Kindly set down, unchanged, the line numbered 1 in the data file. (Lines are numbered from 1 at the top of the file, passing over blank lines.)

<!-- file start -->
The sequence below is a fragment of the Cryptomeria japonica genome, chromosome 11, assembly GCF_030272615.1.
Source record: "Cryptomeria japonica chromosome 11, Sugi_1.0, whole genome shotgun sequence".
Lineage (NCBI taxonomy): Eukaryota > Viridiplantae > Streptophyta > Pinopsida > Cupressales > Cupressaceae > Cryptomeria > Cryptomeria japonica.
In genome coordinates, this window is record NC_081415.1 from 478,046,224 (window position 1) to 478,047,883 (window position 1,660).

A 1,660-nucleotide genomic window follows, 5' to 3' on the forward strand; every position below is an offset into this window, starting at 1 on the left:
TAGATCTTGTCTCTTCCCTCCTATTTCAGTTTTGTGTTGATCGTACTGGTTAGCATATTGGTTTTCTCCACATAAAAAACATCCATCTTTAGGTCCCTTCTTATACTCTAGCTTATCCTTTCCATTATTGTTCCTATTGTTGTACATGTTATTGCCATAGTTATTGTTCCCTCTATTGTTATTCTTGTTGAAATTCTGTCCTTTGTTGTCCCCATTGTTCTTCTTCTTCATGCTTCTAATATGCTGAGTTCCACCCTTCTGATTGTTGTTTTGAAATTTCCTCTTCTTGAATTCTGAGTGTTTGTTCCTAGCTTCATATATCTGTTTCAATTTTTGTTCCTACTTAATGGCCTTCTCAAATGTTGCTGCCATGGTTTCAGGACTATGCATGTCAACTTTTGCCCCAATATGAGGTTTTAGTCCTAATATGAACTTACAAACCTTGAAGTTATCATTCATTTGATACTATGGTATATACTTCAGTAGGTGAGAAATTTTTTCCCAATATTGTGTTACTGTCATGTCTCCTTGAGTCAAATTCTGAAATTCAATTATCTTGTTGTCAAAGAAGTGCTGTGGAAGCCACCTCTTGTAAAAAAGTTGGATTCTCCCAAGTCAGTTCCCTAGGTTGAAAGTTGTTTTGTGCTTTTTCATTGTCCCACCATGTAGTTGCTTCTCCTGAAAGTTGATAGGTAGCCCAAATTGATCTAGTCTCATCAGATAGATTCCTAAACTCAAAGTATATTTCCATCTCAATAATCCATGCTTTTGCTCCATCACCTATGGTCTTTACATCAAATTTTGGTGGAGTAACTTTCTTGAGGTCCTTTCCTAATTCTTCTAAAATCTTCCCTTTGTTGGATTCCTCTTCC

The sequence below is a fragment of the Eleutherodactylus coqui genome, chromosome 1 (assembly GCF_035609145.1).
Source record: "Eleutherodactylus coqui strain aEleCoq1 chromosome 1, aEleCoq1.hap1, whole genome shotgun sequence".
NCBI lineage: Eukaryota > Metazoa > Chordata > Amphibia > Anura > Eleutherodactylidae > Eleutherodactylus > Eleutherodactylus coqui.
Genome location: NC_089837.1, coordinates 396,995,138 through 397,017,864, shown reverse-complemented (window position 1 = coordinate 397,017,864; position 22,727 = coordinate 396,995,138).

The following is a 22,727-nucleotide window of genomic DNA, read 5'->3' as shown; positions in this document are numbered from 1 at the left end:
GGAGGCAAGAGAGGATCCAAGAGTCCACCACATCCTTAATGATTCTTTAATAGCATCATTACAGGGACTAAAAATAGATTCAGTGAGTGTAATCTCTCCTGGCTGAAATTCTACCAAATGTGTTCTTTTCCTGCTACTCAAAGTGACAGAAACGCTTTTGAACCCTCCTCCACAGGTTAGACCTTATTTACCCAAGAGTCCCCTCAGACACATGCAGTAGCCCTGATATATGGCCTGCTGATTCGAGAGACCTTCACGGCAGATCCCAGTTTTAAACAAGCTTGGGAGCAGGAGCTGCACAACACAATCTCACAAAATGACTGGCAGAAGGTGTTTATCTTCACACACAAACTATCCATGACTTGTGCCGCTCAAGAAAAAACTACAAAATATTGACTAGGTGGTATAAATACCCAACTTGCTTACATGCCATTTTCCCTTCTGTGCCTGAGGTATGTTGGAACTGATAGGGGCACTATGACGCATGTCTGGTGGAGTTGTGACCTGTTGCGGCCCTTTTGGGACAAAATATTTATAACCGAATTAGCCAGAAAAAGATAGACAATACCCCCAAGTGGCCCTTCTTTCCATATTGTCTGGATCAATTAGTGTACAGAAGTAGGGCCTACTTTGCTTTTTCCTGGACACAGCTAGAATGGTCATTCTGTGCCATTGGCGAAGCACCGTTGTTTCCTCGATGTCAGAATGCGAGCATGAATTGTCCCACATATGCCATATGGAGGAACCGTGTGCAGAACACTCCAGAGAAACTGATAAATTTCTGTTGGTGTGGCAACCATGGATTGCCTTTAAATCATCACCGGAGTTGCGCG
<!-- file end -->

The sequence below is a fragment of the Cryptomeria japonica genome, chromosome 11, assembly GCF_030272615.1.